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It’s one thing to be a star — it’s quite another to be a star with the ability to change the fashion landscape. That’s icon status.
And have no illusions: Perry was an icon. Along with costar Jason Priestley, he brought back sideburns, which, prior to this TV duo, had about as much cultural currency in the early '90s as Members Only jackets.
Rewind to Oct. 11, 1990: It was the second episode of a fledgling and obscure teen drama called "Beverly Hills, 90210." Perry makes his debut as the wealthy and aloof Dylan McKay, rocking sideburns and a whisper of a pompadour; a James Dean for the new decade arriving on the scene.
Who exactly was this guy reading Lord Byron, driving a Porsche and wearing a hairstyle that looked three decades past its expiration date? He was complicated, distant and moody, which, thrown into the cauldron with that throwback hair, proved to be the perfect cocktail for creating a mystique that endures to this very day.
Over the course of nearly 200 more episodes, we would see Perry on "90210," always sulking, always with the hair that seemed to be another character unto itself.
And those sideburns. To a generation of teenagers at the time — myself included — sideburns were nothing more than a laughable lapse in judgment their dads had on display in old photographs, something they vaguely recognized from Robert Reed on reruns of "The Brady Bunch" or part of Elvis Presley's own iconic fashion. It was a relic, plain and simple.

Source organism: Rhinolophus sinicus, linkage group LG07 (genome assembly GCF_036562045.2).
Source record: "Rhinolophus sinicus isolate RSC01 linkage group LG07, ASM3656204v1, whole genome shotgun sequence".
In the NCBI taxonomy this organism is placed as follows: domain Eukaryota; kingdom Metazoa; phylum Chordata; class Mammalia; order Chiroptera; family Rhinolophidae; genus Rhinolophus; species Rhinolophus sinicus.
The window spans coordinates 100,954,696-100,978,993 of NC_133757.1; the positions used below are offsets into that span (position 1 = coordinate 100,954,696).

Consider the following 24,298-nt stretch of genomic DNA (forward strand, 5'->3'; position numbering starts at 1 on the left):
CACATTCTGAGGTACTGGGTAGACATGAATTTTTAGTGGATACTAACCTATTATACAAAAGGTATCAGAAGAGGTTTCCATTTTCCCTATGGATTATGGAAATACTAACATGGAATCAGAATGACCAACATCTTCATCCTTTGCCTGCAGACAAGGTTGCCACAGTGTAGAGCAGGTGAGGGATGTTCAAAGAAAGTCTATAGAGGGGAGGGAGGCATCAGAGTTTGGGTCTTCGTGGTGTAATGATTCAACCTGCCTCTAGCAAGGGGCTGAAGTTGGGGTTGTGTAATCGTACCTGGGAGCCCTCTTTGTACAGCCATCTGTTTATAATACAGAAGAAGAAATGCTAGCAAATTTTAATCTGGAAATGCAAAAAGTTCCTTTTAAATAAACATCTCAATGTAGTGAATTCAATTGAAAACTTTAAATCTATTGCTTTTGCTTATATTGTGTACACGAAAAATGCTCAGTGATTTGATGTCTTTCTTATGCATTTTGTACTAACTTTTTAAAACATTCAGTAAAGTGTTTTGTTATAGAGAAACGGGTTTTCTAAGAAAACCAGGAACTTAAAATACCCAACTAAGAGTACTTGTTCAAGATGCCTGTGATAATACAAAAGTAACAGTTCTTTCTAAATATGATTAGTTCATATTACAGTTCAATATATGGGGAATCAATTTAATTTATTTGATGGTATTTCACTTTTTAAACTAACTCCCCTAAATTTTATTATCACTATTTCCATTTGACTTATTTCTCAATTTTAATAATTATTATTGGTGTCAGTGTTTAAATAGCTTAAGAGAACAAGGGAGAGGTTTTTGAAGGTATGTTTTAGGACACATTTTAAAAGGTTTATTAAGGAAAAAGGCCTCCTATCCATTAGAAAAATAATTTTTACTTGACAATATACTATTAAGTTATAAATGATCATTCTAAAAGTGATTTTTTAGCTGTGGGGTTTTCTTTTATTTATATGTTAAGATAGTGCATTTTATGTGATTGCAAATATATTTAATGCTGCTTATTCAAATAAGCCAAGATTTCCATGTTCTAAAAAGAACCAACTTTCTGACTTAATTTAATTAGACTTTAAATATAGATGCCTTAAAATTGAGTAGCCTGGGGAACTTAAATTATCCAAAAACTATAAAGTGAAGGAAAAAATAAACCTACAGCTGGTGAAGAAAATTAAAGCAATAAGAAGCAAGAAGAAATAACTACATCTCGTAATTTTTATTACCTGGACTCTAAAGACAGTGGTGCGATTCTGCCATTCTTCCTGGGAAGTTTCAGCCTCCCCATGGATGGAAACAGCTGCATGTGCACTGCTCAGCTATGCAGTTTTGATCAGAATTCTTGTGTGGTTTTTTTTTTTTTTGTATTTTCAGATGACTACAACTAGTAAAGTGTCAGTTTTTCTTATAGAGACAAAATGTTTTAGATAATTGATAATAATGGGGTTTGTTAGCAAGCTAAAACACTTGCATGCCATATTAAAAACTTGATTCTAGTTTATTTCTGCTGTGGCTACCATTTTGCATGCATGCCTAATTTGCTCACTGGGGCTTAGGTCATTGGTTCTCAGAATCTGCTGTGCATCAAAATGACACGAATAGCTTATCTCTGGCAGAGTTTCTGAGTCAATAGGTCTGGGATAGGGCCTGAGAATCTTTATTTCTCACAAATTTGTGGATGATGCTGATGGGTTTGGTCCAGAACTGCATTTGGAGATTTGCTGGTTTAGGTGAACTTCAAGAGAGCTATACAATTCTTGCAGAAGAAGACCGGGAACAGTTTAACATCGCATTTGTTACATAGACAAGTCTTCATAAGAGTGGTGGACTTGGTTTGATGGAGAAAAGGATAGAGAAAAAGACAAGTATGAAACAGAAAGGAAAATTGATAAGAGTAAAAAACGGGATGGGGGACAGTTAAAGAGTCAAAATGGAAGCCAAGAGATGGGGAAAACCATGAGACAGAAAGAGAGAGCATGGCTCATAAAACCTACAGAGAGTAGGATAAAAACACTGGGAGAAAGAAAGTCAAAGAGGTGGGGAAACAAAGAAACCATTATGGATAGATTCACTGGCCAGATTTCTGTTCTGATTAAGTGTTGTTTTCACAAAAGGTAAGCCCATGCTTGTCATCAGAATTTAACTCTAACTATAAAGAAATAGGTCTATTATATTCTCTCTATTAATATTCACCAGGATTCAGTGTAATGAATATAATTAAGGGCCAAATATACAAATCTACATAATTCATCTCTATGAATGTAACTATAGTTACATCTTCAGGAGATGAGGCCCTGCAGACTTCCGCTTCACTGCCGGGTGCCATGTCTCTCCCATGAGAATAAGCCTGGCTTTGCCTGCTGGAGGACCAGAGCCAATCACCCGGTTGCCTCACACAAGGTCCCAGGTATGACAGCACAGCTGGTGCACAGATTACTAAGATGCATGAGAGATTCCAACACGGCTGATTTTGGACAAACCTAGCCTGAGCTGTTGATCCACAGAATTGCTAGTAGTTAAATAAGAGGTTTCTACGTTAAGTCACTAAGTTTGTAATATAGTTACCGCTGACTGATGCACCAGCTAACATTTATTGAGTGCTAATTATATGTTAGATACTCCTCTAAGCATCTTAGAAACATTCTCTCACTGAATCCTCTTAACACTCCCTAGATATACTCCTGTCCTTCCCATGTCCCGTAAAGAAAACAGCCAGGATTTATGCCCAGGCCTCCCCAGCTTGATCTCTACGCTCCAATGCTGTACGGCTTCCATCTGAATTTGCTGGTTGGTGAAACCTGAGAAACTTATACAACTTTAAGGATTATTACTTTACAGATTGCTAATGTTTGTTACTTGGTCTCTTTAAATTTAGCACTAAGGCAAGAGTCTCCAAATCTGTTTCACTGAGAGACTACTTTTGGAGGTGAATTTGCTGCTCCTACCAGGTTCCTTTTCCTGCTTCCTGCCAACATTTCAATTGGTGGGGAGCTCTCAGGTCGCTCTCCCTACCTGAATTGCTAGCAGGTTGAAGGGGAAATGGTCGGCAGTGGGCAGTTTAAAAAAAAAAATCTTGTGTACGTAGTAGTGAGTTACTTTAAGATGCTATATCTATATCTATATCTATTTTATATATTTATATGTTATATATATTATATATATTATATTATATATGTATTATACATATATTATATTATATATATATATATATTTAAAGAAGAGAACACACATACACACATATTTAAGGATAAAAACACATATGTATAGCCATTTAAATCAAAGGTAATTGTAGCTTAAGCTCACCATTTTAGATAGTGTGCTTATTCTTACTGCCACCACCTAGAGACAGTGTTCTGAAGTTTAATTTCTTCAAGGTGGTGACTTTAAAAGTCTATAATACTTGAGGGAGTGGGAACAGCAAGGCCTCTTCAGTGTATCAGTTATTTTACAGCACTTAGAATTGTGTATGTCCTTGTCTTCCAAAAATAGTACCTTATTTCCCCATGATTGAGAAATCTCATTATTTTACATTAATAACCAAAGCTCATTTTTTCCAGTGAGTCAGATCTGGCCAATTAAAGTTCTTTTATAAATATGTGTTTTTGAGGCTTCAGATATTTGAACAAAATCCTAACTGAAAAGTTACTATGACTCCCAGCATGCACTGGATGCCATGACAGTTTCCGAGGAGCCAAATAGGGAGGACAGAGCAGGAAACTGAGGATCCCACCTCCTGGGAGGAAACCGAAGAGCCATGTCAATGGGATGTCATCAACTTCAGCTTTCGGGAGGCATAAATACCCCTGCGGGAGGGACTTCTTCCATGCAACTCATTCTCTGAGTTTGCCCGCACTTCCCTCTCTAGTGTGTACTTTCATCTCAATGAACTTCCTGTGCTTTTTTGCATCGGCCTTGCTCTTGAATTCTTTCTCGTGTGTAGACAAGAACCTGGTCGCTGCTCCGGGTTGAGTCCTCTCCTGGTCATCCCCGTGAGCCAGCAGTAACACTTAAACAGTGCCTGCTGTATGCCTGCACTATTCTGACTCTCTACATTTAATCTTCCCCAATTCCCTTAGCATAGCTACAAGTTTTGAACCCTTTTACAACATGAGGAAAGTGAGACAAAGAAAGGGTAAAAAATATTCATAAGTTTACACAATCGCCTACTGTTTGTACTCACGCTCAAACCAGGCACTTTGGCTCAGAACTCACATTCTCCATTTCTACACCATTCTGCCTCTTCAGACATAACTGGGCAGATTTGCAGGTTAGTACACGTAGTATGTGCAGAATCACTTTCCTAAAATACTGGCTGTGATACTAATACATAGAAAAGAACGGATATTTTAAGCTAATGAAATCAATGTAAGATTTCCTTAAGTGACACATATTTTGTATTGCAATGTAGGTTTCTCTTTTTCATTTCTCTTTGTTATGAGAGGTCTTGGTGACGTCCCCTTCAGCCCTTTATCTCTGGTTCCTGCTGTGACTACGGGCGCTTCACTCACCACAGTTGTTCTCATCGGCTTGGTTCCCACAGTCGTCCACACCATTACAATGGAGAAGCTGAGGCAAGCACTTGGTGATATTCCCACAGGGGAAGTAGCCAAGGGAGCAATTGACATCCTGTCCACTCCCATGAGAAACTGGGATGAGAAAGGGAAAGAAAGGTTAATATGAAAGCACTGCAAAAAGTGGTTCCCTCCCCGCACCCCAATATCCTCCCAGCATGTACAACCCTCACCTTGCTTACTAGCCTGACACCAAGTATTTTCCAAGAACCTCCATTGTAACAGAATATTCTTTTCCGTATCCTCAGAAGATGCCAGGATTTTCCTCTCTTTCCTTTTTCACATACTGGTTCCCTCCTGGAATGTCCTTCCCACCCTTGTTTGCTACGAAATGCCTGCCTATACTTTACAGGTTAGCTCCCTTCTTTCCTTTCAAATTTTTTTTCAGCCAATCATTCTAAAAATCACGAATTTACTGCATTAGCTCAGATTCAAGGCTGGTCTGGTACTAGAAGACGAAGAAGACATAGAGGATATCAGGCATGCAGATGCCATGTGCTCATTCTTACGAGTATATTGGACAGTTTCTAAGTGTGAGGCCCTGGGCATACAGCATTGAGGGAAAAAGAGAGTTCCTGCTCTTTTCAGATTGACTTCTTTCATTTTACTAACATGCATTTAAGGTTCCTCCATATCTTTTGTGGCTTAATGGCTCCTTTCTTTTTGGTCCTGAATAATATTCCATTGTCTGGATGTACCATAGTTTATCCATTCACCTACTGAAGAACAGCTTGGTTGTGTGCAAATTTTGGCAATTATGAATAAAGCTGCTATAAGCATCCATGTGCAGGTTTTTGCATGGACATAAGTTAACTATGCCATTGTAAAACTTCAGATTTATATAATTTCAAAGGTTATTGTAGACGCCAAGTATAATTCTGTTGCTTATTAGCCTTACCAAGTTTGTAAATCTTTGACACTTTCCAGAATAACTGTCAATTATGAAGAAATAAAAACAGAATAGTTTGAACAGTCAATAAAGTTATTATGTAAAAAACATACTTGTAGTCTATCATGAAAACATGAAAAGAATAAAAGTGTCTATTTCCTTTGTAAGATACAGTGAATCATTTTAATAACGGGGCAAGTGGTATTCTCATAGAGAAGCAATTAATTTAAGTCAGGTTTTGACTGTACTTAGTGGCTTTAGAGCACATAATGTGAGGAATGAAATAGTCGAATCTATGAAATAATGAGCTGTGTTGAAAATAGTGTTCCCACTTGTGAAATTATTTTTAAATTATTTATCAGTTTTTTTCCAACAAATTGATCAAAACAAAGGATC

But here was Perry (and Priestley) wearing them proudly and unironically, raising sideburns from the ashes for an audience who never appreciated them.
It took some time, but "90210" caught fire, Perry's presence playing a vital role in the series' explosion into the zeitgeist. When you think of the 1990s, "Beverly Hills, 90210" is one of the go-to references for the time, and when you think of the show, you no doubt think of the fashion.
And there was Perry in the middle of it all, looking nothing like teenage boys at the time did (we'll skip the joke about how he was playing a character about eight years younger than he was in real life). He was a heartthrob that no teen boy could possibly emulate, creating a style so singular, yet so universally adored, if not envied.
I should know: I was the same year in high school as the famed West Beverly Class of '93. As the show's popularity surged, Perry's star ascended with it. Girls swooned, pasting their lockers with pictures of Perry with those omnipresent sideburns and perfect coif.
Yes, his style was influential. No, I didn't grow out my own sideburns. If my memory serves correctly, a handful of boys elected to grow their own, a decision that I now wonder if it's come full circle: Do they cringe, and do their kids laugh when looking at photos?
Perry reached that rarified air where girls wanted to be with him and boys wanted to be him, going so far as to mimic his trademark style. He made something old into something new and made it all his own.
Perry was as cool as cool gets. Those sideburns are a reminder that he had achieved a level of hipness that no one in my junior class — or any other school, for that matter — could ever top, no matter how much they tried.